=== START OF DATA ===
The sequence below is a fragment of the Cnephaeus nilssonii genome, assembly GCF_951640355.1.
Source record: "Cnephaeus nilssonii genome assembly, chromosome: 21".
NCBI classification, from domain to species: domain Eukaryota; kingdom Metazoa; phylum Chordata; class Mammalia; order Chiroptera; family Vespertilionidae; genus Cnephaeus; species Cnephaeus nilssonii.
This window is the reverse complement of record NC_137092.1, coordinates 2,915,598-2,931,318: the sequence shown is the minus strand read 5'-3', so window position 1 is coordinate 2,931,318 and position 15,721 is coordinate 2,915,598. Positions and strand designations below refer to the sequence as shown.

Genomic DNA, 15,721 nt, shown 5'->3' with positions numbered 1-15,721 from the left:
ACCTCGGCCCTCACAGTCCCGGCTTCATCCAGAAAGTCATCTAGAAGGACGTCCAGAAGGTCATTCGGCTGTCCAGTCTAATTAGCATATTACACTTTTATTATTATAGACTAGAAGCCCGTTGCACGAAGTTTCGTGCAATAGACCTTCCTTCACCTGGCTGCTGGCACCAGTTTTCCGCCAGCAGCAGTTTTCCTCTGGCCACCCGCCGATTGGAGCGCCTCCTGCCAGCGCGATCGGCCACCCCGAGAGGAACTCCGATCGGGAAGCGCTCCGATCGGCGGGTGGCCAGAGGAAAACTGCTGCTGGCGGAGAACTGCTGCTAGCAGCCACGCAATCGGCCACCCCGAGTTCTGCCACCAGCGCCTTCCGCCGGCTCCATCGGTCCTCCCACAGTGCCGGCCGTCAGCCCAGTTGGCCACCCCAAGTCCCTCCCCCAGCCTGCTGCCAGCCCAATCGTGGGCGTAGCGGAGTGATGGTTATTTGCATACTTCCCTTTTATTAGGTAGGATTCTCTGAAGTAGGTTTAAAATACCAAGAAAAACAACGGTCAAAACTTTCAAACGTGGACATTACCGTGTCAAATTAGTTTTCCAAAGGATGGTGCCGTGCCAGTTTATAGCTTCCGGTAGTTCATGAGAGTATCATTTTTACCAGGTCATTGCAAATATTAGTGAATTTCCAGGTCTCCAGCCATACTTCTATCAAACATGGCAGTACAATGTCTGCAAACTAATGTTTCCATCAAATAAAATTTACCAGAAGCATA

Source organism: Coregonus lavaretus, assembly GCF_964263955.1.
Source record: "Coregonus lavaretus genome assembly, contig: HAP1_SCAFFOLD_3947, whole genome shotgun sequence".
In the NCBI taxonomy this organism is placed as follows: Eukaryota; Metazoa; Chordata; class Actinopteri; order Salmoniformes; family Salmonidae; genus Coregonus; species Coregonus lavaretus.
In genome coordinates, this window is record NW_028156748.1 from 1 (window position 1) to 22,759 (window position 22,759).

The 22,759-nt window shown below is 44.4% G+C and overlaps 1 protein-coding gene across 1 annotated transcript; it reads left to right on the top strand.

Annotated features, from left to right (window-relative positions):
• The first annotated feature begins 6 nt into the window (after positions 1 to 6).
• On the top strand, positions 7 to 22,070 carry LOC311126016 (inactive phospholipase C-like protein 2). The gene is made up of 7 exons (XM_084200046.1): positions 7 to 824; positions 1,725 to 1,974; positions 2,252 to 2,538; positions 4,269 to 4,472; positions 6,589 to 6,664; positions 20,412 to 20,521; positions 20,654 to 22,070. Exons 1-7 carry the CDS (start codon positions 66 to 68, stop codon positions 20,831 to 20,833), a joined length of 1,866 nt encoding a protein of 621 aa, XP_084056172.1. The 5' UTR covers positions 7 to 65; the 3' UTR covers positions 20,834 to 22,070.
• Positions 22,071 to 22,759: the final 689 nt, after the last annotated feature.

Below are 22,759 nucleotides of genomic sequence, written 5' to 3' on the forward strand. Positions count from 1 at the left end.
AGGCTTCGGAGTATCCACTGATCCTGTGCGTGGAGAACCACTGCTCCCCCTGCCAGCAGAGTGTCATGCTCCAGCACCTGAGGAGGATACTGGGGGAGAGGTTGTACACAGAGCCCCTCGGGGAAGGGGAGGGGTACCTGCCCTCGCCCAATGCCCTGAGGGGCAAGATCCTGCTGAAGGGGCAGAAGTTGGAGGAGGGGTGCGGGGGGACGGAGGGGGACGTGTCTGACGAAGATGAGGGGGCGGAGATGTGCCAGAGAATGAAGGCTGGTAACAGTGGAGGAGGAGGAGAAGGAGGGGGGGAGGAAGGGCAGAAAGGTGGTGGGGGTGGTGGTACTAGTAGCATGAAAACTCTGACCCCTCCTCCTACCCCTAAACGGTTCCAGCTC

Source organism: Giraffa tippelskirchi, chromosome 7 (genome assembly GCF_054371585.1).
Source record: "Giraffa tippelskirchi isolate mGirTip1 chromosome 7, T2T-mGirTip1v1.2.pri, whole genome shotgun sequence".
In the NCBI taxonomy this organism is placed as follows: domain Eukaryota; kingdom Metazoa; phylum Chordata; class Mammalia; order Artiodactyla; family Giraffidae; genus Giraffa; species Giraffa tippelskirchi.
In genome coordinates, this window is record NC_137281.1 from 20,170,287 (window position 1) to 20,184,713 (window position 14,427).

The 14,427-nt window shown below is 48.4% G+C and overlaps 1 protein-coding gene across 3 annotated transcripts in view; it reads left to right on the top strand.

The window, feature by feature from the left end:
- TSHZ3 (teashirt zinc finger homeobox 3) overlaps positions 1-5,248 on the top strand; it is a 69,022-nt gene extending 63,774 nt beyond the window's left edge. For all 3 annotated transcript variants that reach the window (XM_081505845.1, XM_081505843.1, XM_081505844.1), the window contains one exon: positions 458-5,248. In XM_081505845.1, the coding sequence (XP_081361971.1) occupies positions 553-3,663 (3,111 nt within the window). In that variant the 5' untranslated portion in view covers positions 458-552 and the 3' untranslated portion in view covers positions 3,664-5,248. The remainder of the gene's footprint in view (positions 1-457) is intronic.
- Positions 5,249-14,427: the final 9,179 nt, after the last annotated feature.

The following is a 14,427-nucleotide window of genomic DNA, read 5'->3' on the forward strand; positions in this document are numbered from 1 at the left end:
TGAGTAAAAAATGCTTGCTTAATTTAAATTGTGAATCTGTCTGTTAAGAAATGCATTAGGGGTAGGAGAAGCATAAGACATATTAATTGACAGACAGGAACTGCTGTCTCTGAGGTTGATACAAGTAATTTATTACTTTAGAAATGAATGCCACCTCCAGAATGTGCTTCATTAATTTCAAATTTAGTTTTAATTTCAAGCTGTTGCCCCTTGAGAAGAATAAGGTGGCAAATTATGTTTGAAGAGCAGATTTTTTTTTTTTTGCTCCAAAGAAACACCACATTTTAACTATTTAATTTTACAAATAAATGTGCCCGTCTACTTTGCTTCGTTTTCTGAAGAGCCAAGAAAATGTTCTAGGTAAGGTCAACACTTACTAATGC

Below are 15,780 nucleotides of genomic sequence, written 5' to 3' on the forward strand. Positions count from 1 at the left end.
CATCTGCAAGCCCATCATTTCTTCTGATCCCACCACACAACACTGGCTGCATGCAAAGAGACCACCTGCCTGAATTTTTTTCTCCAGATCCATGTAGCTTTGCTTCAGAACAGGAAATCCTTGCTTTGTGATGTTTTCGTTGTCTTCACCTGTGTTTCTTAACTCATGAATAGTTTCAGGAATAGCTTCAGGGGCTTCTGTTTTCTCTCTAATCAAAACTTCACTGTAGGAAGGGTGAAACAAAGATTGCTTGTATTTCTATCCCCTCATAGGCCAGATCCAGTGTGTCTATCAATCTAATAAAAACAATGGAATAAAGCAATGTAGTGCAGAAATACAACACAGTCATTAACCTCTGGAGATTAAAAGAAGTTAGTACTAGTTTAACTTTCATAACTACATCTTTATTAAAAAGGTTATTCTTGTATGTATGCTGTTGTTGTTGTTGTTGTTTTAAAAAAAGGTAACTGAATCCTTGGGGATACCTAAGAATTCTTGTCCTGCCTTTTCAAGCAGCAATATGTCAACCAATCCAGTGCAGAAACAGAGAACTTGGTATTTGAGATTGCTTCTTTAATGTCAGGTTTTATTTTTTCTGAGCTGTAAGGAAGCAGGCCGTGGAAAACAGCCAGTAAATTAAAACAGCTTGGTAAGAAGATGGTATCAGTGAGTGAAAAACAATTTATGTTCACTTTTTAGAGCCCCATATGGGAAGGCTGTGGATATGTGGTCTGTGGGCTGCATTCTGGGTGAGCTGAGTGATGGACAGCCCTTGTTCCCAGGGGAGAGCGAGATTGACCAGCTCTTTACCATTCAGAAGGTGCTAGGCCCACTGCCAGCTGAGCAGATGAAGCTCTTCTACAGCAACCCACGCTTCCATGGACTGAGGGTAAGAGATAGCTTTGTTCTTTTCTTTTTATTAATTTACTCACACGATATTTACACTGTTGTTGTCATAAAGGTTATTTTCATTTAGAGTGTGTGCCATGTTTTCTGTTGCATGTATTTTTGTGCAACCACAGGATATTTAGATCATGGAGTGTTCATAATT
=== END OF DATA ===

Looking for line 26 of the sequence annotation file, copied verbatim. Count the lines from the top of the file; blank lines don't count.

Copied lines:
The following is a 14,427-nucleotide window of genomic DNA, read 5'->3' on the forward strand; positions in this document are numbered from 1 at the left end: